Plaintiff was taking Depakote and Celexa when he was in a county jail, before he came to the ADC, and those medications were continued by a psychiatrist on July 26, 2012, shortly after Plaintiff arrived at the ADC (docket entry #73-1, page #1). Richard first saw Plaintiff on October 26, 2012, discontinued the Celexa at Plaintiff's request, and continued Plaintiff on Depakote, but noted that lab work was necessary to determine if the dosage was therapeutic (docket entry #73-1, pages #14-#16). On January 4, 2013, Richard switched Plaintiff from Depakote to Celexa, noting that Celexa was more appropriate to treat mood complaints and obsessive compulsive disorder (docket entry #73-1, page #21). Richard increased the Celexa dosage at a March 29, 2013, visit, but noted that he was unable to discuss the reasons for the change due to Plaintiff's combative behavior (docket entry #73-1, page #30). Richard noted on June 28, 2013, that Plaintiff reported the Celexa was helping with his "cleaning disorder, " and that he was doing "a lot better" (docket entry #73-1, page #36). At that time, Richard noted manipulative behavior regarding his treatment and assignment to field work. Richard continued to monitor Plaintiff and prescribe medication until Plaintiff filed this lawsuit. The medical records indicate that the medication prescribed by Richard has been effective when Plaintiff has been compliant with his medication (docket entry 73-1 pages #47-#48, #52, #57 & #63).
It is clear from the medical evidence that Richard did not ignore Plaintiff's medical issues. Although Plaintiff may disagree with Richard's treatment approach, Richard appropriately monitored Plaintiff and adjusted his medication as he believed to be necessary. As discussed above, a disagreement with medical care is insufficient to establish a medical indifference claim. Richard is therefore entitled to summary judgement as to Plaintiff's mental health care claims against him.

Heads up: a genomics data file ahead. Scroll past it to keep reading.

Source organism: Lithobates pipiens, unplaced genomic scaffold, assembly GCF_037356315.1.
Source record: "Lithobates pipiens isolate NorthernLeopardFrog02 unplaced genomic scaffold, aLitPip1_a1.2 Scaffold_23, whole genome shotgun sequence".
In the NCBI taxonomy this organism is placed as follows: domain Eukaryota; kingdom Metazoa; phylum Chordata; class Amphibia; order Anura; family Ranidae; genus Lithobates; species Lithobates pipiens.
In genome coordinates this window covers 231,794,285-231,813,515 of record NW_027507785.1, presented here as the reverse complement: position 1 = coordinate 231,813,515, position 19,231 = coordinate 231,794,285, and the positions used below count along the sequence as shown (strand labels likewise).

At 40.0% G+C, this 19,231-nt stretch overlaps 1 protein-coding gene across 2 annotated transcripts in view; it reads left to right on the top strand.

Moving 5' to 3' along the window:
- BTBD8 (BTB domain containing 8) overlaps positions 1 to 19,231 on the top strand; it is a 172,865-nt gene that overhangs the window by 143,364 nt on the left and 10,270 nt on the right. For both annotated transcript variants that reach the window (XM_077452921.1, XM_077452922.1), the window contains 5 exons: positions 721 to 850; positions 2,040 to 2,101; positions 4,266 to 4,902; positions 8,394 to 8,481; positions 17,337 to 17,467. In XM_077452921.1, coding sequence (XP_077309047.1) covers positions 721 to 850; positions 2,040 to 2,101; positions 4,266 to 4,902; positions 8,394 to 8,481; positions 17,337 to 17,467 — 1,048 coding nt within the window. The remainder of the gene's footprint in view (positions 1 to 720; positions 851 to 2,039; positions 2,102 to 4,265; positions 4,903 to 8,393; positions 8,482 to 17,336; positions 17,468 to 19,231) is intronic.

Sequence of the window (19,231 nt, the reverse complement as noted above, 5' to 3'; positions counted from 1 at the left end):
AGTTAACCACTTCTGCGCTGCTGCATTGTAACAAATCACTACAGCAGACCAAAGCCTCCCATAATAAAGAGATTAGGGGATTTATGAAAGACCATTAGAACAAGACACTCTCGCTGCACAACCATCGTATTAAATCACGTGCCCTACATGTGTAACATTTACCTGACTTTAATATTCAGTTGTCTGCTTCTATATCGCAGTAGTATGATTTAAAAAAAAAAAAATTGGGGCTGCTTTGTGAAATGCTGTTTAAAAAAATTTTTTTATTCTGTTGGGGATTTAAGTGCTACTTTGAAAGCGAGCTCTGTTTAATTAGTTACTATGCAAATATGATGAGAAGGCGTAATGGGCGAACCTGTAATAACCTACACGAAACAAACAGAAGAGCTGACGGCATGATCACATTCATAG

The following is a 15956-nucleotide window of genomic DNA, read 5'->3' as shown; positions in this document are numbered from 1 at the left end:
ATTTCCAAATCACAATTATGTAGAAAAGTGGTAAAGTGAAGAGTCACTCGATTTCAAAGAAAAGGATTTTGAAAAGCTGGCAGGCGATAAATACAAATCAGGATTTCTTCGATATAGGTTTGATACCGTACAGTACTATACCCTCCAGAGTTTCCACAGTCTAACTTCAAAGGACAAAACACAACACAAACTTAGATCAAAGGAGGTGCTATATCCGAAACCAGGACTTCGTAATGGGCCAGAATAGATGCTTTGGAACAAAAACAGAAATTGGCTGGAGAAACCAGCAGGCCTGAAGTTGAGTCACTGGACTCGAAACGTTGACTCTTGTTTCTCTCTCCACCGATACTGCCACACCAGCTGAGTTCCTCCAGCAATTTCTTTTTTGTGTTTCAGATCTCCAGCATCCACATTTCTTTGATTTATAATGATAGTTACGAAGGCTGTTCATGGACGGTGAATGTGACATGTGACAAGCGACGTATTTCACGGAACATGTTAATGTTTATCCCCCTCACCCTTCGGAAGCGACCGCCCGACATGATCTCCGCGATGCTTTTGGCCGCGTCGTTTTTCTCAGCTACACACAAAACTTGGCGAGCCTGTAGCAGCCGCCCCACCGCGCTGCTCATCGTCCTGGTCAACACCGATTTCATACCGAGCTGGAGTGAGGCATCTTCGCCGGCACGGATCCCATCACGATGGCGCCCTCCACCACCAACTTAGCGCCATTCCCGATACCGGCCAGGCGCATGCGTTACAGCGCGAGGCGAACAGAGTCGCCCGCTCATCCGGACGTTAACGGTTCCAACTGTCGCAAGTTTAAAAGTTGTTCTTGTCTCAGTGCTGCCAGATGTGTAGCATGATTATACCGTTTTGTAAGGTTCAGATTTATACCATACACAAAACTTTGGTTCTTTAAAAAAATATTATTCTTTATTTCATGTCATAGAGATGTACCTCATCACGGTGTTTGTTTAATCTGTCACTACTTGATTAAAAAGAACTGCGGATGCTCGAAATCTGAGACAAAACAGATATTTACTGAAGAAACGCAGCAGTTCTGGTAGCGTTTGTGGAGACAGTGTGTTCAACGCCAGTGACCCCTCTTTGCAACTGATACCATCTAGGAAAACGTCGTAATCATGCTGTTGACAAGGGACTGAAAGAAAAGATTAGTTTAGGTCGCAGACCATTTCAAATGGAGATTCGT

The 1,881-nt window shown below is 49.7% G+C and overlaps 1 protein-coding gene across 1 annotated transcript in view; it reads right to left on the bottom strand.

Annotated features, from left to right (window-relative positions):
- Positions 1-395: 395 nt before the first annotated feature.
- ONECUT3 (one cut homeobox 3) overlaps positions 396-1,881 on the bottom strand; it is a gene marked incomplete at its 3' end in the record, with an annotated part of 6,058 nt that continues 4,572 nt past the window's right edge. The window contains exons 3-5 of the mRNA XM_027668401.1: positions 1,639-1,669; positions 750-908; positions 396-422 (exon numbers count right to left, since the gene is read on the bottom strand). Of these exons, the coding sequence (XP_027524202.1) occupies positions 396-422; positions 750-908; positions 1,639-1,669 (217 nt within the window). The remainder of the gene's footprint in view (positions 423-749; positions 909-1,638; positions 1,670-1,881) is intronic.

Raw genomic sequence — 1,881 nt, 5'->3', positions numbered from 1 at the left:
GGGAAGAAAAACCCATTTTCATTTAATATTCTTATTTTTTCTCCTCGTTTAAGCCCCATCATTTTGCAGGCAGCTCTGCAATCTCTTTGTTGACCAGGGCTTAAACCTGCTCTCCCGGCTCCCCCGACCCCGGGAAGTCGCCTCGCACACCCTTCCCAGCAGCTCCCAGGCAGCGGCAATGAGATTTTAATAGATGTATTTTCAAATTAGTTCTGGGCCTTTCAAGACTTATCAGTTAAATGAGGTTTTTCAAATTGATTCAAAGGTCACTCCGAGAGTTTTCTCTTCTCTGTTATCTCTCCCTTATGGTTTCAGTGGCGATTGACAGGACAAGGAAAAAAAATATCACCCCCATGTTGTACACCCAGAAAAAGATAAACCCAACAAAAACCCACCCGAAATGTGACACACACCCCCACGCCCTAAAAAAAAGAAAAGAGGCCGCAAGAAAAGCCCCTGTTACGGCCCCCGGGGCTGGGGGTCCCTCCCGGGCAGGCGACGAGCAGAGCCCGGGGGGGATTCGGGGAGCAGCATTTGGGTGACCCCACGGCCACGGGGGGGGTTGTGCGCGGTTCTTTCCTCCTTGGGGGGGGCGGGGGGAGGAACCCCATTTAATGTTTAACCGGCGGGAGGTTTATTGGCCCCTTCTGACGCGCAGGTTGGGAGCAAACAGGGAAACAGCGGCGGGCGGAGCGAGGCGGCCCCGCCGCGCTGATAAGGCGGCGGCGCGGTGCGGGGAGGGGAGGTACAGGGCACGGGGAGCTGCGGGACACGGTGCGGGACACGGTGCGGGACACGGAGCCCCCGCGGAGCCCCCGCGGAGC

Plaintiff also faults Richard for not recommending that he be given a single man cell. Plaintiff apparently believes a single man cell with air conditioning, a television, and a shower which he can use to take an hour and a half shower each day would help his mental health issues (docket entry #73-2, pages #30-#31). However, there is no evidence that any medical professional has prescribed such living conditions. In fact, Albert Kittrell, M.D., has provided an affidavit stating that there is no clinical indication for a special housing assignment, and that Plaintiff's psychiatric care and treatment has been appropriate (docket entry #73-3). Accordingly, Richard is entitled to summary judgment.
The ADC Defendants argue they are entitled to summary judgment because Plaintiff failed to exhaust his administrative remedies before he filed his lawsuit, and because they were not deliberately indifferent to any risk to his safety.
Lack of exhaustion is an affirmative defense, which must be proved by defendants, and need not be pleaded by the plaintiff. Nerness v. Johnson, 401 F.3d 874, 876 (8th Cir. 2005)(per curiam). The Prison Litigation Reform Act ("PLRA") "requires a prisoner to exhaust such administrative remedies as are available' before suing over prison conditions." Booth v. Churner, 532 U.S. 731, 733-34 (2001). The Eighth Circuit has reaffirmed that the exhaustion process must be fully completed prior to filing suit, and, if not, dismissal is "mandatory." Johnson v. Jones, 340 F.3d 624, 627 (8th Cir. 2003).
In support of their assertion that Plaintiff failed to exhaust his administrative remedies, the ADC Defendants have provided the affidavit of Barbara Williams, the ADC's inmate grievance supervisor (docket entry #75-3). According to Williams, Plaintiff failed to exhaust any grievance relating to his cell assignment or any issues in this lawsuit other than his medical complaints. Plaintiff's response offers no evidence to contradict Williams's assertion and in his deposition testimony, he essentially admitted he had not exhausted grievances as to the ADC Defendants. Accordingly, the ADC Defendants are entitled to summary judgment due to Plaintiff's failure to exhaust his administrative remedies before he filed this lawsuit.
IT IS THEREFORE RECOMMENDED THAT:
1. Defendants' motions for summary judgment (docket entries #72 & #75) be GRANTED, and Plaintiff's complaint be DISMISSED.
2. Plaintiff's claims against Defendants Shawn Richard, James Booker, and Farrelle Williams, be DISMISSED WITH PREJUDICE.
3. Plaintiff's claims against all other Defendants be DISMISSED WITHOUT PREJUDICE.
4. Plaintiff's motion to grant exhibits (docket entry #89) be DENIED AS MOOT.
5. The Court certify that an in forma pauperis appeal taken from the order and judgment dismissing this action is considered frivolous and not in good faith.